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We use Munin to provide real-time monitoring of our hardware. The master is dementors which runs a cron job every five minutes to collect data from the node server running on each machine. A custom script periodically generates the list of available nodes from LDAP.

We monitor servers, desktops, and staff VMs, but not the hozer boxes. Additionally, we don't receive email alerts for staff VMs.

Automated alerts

Munin sends mail to root whenever certain stats run out of bounds for a machine, e.g. if disk usage goes above 92%. Some plugins have configurable warning and critical levels for each field, which are usually set in the node config like so:

env.fieldname_warning min:max
env.fieldname_critical min:max

The warning bounds for each node are generated from a Puppet template in the ocf module using machine specs from facter. While config files use underscores, the display name for a variable's warning levels takes the form fieldname.warning or fieldname.critical.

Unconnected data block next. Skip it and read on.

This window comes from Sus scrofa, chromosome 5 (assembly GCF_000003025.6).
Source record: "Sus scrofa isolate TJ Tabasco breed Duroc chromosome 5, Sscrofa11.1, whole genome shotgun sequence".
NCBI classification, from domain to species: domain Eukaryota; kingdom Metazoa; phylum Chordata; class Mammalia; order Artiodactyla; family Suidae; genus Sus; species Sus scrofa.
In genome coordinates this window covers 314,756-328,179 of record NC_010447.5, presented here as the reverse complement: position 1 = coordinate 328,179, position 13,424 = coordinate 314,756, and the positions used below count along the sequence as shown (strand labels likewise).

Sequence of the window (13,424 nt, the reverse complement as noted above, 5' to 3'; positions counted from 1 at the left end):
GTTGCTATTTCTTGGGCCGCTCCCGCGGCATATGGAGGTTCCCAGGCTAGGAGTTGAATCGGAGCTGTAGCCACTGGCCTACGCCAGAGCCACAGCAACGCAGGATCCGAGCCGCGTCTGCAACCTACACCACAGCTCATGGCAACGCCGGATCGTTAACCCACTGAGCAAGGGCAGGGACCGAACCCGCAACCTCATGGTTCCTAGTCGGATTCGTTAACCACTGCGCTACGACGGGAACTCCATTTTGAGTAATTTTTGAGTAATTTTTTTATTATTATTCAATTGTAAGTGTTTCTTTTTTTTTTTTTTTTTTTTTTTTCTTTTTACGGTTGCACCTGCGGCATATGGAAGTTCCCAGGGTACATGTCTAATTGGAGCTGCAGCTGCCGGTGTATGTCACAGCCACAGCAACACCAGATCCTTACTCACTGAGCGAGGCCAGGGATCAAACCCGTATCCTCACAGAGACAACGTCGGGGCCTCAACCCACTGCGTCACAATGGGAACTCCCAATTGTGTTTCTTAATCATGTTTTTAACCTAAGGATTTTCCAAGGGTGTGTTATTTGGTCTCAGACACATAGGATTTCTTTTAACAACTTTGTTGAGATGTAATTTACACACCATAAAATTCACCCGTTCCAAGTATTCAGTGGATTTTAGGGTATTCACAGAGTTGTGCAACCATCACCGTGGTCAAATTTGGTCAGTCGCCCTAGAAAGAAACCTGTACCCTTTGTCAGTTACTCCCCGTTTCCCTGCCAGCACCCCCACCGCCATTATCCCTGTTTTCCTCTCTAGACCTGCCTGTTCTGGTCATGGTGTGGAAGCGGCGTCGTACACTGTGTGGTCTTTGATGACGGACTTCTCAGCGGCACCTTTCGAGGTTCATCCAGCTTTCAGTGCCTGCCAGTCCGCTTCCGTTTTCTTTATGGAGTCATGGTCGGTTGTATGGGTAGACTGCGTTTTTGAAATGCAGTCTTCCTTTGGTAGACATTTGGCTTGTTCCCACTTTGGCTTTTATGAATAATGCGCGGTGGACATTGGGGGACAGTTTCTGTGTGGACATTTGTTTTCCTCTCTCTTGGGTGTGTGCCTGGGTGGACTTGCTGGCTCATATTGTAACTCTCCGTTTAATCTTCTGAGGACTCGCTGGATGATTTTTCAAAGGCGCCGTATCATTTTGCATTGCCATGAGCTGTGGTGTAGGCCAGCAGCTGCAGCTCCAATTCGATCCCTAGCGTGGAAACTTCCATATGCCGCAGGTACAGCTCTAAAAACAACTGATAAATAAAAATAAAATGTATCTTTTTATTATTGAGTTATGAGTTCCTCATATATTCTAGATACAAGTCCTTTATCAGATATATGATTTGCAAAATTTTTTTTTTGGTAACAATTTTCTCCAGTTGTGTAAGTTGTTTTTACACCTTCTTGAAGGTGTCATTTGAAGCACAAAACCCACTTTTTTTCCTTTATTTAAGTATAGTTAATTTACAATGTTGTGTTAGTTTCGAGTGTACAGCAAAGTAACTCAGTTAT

When munin-limits finds a variable in warning or critical range, it pipes the alert text to another script which filters out uninteresting or noisy messages and emails the rest to root. Munin itself isn't very flexible about disabling alerts from plugins, so, if there is a noisy variable you want to ignore alerts for, you can add it to the list of IGNORED_WARNINGS.

Custom plugins

We provide a Puppet class, ocf::munin::plugin, which installs a custom Munin plugin to a machine, for example, to monitor the number of players on our CS:GO server. Writing a plugin is very easy, should you need to do so. When called without arguments, it should print to standard output a list of variable names and values:

field1.value <value>
field2.value <value>

When given the lone argument config, it should print display information for Munin graphs and variable warning levels:

graph_title Title
graph_vlabel yaxis
graph_scale no
field1.label label
field1.warning min:max